Despite rapid growth and encroachment into the tribal Santhal habitat, the peaceful haven of SHANTINIKETAN, 136km northwest of Kolkata, remains a world away from the clamour and grime of the city. Founded by Nobel Laureate Rabindranath Tagore in 1921 on the site of his father’s ashram, both the settlement and its liberal arts university Vishwa Bharati were designed to promote the best of Bengali culture. Towards the end of the Bengali Renaissance, Tagore’s vision and immense talent inspired a whole way of life and art; the university and school still operate under this momentum.
Centred around the Uttarayan complex of buildings, designed by Tagore, the university is very much in harmony with its surroundings, despite its recent growth as Kolkatans have settled or built holiday homes nearby. Well-known graduates include Indira Gandhi and Satyajit Ray, and departments such as Kala Bhavan (art) and Sangeet Bhavan (music) still attract students from all over the world. The Kala Bhavan Archive houses twentieth-century Bengali sculpture and painting, including works by eminent artists such as Abanendranath and Gaganendranath Tagore, Nandalal Bose and Rabindranath Tagore himself, as well as a collection of Chinese and Japanese art. The Vichitra Museum, also known as the Rabindra Bhavan Museum, captures the spirit of Tagore’s life and work with a collection of his paintings, manuscripts and personal effects.
The renowned Bauls, Bengal’s wandering minstrels who play a unique style of folk music, gather at the informal shanibarer haat (Sat market) held under the trees by Shriniketan’s canal. The large fair of Poush Mela, between December 22 and 25, attracts numerous Bauls each year.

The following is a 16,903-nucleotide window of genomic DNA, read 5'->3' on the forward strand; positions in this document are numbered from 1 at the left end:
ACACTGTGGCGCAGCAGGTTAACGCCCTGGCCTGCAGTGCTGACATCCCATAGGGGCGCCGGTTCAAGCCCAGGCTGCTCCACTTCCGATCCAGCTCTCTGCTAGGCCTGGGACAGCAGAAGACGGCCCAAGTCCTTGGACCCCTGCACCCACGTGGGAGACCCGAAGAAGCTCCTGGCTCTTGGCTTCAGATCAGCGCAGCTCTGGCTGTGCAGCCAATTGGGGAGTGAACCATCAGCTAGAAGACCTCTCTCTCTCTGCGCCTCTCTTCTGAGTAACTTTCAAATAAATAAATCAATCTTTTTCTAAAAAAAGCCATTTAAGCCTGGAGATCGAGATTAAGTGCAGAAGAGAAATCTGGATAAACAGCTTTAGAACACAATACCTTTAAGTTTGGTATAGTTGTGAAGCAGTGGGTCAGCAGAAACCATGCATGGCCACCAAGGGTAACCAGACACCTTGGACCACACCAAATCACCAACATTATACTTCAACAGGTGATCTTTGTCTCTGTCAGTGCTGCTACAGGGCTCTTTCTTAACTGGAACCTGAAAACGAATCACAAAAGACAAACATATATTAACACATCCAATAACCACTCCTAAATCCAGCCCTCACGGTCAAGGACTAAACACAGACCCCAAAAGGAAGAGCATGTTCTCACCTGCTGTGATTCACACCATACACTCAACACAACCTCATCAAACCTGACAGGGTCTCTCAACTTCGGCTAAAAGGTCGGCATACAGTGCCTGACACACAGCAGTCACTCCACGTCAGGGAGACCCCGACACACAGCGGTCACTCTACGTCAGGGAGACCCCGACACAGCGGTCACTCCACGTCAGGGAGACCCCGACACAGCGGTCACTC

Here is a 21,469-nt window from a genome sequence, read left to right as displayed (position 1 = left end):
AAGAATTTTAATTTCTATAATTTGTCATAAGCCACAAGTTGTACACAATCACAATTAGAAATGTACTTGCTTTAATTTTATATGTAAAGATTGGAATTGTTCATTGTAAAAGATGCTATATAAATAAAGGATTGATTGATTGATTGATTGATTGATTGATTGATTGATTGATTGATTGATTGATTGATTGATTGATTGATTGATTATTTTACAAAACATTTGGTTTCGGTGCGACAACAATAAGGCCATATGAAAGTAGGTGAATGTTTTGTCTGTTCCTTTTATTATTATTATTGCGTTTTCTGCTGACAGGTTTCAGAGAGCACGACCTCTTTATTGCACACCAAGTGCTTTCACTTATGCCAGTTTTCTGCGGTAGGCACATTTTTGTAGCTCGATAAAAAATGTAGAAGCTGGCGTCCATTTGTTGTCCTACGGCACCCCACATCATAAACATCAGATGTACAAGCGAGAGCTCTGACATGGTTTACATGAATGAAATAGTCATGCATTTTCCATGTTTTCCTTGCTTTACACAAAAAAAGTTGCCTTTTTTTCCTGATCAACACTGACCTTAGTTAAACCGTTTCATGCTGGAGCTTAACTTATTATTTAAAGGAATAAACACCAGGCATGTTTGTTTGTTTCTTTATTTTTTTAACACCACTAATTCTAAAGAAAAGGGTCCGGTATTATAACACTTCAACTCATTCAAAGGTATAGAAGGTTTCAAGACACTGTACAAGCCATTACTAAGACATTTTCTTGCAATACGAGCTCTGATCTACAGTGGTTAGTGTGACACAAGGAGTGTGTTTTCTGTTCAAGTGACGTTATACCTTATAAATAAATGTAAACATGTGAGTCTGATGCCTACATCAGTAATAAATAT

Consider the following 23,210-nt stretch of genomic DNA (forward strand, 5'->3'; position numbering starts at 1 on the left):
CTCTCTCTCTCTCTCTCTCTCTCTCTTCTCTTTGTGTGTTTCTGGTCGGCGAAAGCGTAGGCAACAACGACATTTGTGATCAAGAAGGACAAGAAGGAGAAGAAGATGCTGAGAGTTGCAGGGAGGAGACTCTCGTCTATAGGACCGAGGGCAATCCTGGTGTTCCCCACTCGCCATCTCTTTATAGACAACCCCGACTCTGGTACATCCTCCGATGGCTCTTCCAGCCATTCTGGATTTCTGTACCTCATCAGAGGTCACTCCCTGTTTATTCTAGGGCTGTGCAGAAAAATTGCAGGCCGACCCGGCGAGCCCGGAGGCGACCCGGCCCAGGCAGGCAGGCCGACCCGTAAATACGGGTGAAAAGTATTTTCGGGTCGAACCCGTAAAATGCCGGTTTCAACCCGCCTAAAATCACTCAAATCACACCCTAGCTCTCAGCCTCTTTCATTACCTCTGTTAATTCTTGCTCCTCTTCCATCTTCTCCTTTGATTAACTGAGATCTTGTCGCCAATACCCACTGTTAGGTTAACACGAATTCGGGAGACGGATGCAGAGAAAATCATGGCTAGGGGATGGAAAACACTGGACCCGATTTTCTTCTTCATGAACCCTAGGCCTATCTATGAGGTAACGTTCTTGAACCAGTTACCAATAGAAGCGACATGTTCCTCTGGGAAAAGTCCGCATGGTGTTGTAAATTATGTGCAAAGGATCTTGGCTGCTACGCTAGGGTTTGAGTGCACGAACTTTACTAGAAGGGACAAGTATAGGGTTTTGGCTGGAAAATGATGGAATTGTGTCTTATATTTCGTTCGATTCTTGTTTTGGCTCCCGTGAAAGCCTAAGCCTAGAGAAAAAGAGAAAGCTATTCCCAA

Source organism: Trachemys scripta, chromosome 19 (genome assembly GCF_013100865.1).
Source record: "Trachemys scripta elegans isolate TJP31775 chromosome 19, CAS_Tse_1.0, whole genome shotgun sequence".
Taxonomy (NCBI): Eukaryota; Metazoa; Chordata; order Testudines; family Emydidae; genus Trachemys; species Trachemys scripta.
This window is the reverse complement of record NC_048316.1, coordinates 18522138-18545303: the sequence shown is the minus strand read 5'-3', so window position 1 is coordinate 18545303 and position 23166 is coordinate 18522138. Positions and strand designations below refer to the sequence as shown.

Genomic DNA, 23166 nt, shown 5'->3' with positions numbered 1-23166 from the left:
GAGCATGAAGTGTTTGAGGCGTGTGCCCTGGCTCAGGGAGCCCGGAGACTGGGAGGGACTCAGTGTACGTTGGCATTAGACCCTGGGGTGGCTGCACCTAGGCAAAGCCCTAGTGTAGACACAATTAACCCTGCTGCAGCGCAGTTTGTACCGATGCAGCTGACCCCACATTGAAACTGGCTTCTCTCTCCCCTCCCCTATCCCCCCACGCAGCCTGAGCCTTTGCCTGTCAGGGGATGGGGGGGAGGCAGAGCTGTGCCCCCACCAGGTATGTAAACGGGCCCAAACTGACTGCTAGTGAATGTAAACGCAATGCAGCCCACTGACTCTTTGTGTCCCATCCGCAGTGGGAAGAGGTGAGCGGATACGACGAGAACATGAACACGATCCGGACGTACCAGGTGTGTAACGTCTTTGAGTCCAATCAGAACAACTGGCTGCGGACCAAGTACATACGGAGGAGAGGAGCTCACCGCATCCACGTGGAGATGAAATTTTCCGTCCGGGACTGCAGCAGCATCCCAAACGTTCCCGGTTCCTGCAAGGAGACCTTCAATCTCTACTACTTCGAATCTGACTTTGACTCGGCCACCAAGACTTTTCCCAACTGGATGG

One of the most important centres of Tantric Hinduism, TARAPITH lies 50km north of Shantiniketan and is easily visited on a daytrip. The temple and the cremation ground, in a grove beside the river littered with shrines, are popular with Tantric sadhus, and it’s not uncommon to witness rituals involving skulls and cremation ashes. The temple, in a perpetually busy courtyard, is dedicated to the mysterious and feared goddess Tara, who appears here with a silver face and large eyes.
The Bengali poet and literary giant Rabindranath Tagore (1861–1941) has inspired generations of artists, poets and musicians. He developed an early interest in theatre, and set his poems to music – now, as Rabindra Sangeet, one of the most popular musical traditions in Bengal. Introduced to England and the West by the painter William Rothenstein and the poet W.B. Yeats, Tagore had his collection of poems, Gitanjali, first published in translation in 1912, and the following year was awarded the Nobel Prize for Literature. Though he preferred to write in Bengali, and encouraged authors in other Indian languages, he was also a master of English prose. Not until he was in his 70s did his talent as an artist and painter emerge, developed from scribblings on the borders of his manuscripts. Tagore was an enormous inspiration to many, including his students, the illustrious painter Nandalal Bose, and later the film-maker Satyajit Ray, who based several of his films on the works of the master.